In this blog we have put many detailed arguments for leaving the EU but, shorn of those details, this is an attempt to encapsulate the core thinking.
It is good to have ideals provided they don’t become ideologies. We should respond to experience and not just make excuses when schemes aren’t working. Science succeeds (eventually) by continuous feedback between theory and evidence but all too often the social sciences lack this discipline (of falsifiability). The theories are never wrong, they just haven’t been tried properly so need more time and patience.
The founding vision for the EU, after WW1, was for a peaceful, harmonious, happy, prosperous and united continent – above all, peaceful – and WW2 provided urgency and new impetus to the idea. A single, federalised state was seen as the means to achieve this, a union in which the citizens, their skills and property could flow freely wherever needed or desired. By establishing sameness everywhere there would be no barriers to these flows, so wealth and happiness would spread evenly across the region, eliminating envy and thus the cause of war between competing nations. The visionaries recognised that the unenlightened, general populations of the disunited nations might not welcome a homogenised super-state and so a process would need to be established whereby the goal was achieved through scarcely-noticeable but irreversible steps. Clearly this could not be a democratic process but would have to be discreetly guided by “wise men”, acting in the enlightened interests of the whole over any sectional (e.g. national) preferences.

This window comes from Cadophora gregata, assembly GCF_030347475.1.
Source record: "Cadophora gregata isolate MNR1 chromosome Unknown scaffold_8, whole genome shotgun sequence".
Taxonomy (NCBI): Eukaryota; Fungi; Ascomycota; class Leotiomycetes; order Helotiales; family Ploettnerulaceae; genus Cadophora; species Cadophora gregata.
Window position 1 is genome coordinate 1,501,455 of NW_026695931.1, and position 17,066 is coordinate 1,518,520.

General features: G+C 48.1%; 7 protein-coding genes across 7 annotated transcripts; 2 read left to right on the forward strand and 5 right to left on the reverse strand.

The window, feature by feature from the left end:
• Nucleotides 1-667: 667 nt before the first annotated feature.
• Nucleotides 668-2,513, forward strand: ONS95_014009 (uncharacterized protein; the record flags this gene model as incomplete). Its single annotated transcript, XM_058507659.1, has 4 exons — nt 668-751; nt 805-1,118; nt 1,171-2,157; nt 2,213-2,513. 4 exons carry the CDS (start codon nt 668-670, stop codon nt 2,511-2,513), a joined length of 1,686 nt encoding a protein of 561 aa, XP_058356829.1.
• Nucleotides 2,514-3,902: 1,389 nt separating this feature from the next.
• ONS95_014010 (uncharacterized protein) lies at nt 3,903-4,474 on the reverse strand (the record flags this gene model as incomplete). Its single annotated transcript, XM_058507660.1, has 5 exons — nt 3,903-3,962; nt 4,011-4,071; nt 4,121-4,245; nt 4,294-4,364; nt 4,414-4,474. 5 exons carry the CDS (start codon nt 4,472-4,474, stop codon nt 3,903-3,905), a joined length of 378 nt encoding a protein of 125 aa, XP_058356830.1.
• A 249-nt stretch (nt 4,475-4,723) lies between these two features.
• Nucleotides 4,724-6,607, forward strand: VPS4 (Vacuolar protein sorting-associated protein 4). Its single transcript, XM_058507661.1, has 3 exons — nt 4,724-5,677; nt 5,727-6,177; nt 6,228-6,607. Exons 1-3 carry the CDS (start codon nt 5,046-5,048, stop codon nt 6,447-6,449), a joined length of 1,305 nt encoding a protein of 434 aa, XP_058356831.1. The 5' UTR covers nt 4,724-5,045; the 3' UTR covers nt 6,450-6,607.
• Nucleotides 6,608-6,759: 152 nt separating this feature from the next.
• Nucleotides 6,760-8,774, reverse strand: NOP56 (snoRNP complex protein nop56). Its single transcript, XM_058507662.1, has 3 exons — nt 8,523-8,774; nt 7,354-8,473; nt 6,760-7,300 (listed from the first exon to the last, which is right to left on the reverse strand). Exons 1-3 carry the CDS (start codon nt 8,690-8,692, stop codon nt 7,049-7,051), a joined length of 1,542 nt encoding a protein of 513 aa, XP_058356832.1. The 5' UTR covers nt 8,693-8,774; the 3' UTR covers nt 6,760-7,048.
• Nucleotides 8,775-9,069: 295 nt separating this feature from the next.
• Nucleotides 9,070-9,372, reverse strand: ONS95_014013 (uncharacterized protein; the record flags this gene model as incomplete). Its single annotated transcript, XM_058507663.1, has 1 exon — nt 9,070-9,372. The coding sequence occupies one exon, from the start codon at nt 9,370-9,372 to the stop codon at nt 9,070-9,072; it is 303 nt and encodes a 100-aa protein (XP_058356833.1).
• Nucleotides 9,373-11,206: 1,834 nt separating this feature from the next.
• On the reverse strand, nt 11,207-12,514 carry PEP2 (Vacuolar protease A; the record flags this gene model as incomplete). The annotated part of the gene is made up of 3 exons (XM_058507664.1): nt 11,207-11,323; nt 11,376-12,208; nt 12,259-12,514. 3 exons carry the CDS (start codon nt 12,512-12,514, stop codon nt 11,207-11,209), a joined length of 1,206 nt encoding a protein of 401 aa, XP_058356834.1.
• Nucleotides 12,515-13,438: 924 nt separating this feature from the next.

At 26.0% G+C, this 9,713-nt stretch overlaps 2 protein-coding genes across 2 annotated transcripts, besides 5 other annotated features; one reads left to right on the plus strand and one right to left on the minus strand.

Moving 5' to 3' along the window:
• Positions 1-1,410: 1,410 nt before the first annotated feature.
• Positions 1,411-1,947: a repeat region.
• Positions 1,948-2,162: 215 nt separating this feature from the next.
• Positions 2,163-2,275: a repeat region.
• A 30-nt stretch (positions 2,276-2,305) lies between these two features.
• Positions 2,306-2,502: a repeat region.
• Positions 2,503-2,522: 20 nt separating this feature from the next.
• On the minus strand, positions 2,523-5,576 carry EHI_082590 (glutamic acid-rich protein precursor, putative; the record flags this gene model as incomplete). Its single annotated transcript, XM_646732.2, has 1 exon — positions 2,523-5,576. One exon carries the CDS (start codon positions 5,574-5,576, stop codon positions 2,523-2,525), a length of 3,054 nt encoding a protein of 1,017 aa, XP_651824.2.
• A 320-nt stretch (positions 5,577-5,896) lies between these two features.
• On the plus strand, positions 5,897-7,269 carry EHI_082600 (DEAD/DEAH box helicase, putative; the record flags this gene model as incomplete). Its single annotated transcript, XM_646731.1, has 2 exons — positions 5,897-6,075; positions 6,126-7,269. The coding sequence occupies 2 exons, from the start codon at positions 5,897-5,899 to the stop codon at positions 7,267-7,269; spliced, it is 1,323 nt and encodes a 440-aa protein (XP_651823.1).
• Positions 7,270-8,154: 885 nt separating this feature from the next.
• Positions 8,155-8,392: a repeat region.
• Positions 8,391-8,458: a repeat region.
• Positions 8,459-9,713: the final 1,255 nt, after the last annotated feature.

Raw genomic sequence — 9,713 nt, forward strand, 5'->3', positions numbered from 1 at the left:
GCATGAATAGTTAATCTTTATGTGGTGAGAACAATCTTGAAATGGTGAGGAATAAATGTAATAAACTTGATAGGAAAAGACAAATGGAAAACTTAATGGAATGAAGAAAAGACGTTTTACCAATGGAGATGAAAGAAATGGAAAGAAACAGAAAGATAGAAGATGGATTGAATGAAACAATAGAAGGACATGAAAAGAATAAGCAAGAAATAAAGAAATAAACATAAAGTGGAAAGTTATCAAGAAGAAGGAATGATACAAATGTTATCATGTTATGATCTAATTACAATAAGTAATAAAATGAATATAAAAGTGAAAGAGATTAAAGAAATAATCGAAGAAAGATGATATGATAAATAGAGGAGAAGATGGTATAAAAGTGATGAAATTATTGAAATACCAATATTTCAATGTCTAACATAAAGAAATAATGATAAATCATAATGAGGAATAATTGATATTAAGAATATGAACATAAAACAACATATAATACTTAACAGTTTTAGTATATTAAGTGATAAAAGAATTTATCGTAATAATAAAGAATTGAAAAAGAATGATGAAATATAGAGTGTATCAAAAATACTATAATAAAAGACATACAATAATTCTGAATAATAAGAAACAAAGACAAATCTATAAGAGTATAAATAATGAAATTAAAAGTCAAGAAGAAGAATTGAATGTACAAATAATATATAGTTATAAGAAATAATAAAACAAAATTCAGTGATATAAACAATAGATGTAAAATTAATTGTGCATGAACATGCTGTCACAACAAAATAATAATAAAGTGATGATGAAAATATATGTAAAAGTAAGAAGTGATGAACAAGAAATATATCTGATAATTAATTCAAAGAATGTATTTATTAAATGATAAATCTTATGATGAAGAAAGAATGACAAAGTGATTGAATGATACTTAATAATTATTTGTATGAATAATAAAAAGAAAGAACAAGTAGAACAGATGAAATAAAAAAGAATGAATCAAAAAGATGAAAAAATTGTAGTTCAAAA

Upon this vision and this method a seemingly-benign project developed but progress has not been smooth and the conceptual faults are now being brutally exposed. At last we are seeing the reversal of its liberal agenda, where solutions are imposed, in spite of their devastating effects on people and communities, to save the principles underlying its simplistic philosophy of human society (i.e. that the social and cultural differences developed over many generations can be formally dissolved without raising the destructive ire of the people, which recent events and polled opinions confirm is unrealistic).
Experience shows that the wise men look like fools for holding to a disastrous course and wealth has not spread evenly. There are other, plausible explanations for why Europe has not yet triggered WW3.
If the EU does collapse under the weight of its contradictions, then an alternative community of the nations of Europe may be formed, with more emphasis on the economic, social, intellectual and environmental benefits of collaboration and less on the need to interfere with political realities in order to exclude majorities from active participation.